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Re: Back to the tradition - Baskerville - 09-01-2009

"Mr Tornielli said this would require changes from below with the help of the Bishops"

Well there ya have it folks it aint gonna happen. Our wolves in sheeps clothing..er...Bishops will have nothing to do with this. My Bishop doesnt even wear clerical garb for an example.


Re: Back to the tradition - glgas - 09-01-2009

(09-01-2009, 12:25 AM)Baskerville Wrote: "Mr Tornielli said this would require changes from below with the help of the Bishops"

Well there ya have it folks it aint gonna happen. Our wolves in sheeps clothing..er...Bishops will have nothing to do with this. My Bishop doesnt even wear clerical garb for an example.

I am sorry, but this have to be quoted

10 Two men went up into the temple to pray: the one a Pharisee, and the other a publican. 11 The Pharisee standing, prayed thus with himself: O God, I give thee thanks that I am not as the rest of men, extortioners, unjust, adulterers, as also is this publican. 12 I fast twice in a week: I give tithes of all that I possess. 13 And the publican, standing afar off, would not so much as lift up his eyes towards heaven; but struck his breast, saying: O God, be merciful to me a sinner. 14 I say to you, this man went down into his house justified rather than the other: because every one that exalteth himself, shall be humbled: and he that humbleth himself, shall be exalted.

The pope wants the change, the Holy See wants the change, why don't you pray for it, and confess your sins instead of accusing others?

You wont be better if others are wrong.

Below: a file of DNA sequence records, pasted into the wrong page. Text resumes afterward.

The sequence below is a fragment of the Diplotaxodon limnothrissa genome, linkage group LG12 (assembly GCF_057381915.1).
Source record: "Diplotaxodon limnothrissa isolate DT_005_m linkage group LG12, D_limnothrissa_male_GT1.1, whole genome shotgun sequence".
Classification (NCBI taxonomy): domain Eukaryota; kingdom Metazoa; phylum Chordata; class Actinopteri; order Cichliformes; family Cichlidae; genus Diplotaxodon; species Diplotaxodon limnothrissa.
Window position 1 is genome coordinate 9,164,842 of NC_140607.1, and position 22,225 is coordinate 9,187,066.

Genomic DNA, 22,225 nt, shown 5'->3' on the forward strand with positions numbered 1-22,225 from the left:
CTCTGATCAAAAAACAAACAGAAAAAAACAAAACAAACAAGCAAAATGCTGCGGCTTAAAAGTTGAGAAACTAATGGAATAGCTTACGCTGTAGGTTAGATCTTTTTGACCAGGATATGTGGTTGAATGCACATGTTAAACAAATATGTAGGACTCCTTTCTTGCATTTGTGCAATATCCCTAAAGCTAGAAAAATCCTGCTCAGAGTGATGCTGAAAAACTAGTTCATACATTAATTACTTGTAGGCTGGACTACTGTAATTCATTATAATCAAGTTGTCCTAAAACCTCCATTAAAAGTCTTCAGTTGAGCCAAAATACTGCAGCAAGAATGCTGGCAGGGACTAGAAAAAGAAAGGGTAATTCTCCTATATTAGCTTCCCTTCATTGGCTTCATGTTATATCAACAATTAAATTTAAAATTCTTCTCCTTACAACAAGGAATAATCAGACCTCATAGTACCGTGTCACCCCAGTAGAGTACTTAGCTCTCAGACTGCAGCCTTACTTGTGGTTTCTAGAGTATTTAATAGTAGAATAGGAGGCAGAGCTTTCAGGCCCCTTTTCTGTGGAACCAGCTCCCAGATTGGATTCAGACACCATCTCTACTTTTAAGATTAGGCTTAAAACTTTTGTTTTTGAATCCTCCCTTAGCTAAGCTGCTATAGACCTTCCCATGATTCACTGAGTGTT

Re: Back to the tradition - James02 - 09-01-2009

Quote: Those aren't changes to the mass. According to VII, all of that should be done anyway.
Untrue.  Let's see what it actually said:

Quote: 39. Within the limits set by the typical editions of the liturgical books, it shall be for the competent territorial ecclesiastical authority mentioned in Art. 22, 2, to specify adaptations, especially in the case of the administration of the sacraments, the sacramentals, processions, liturgical language, sacred music, and the arts, but according to the fundamental norms laid down in this Constitution.
So if the local Bishop (the competent territorial ecclesiastical authority) wants Communion in the hand, then that falls under his authority to specify adaptations in the case of the administration of the sacraments.  And if he wants felt banners, that falls under "arts".  Note this has to be "within the limits" and "according to the fundamental norms", however there aren't any fundamental norms and limits, as the authority in this matter, Bugnini wanted.  So in the Novus Ordo,  anything goes.

If Pope Benedict gets these revisions implemented, it will be a reversal of Vat. II.  Your local vulgar, communion in the hand, communion while standing, women invading the sanctuary, women without veils, altar girl, hippy music, E.M. of the Eucharist,  Mass IS the Mass of Vat. II.  THAT is the problem.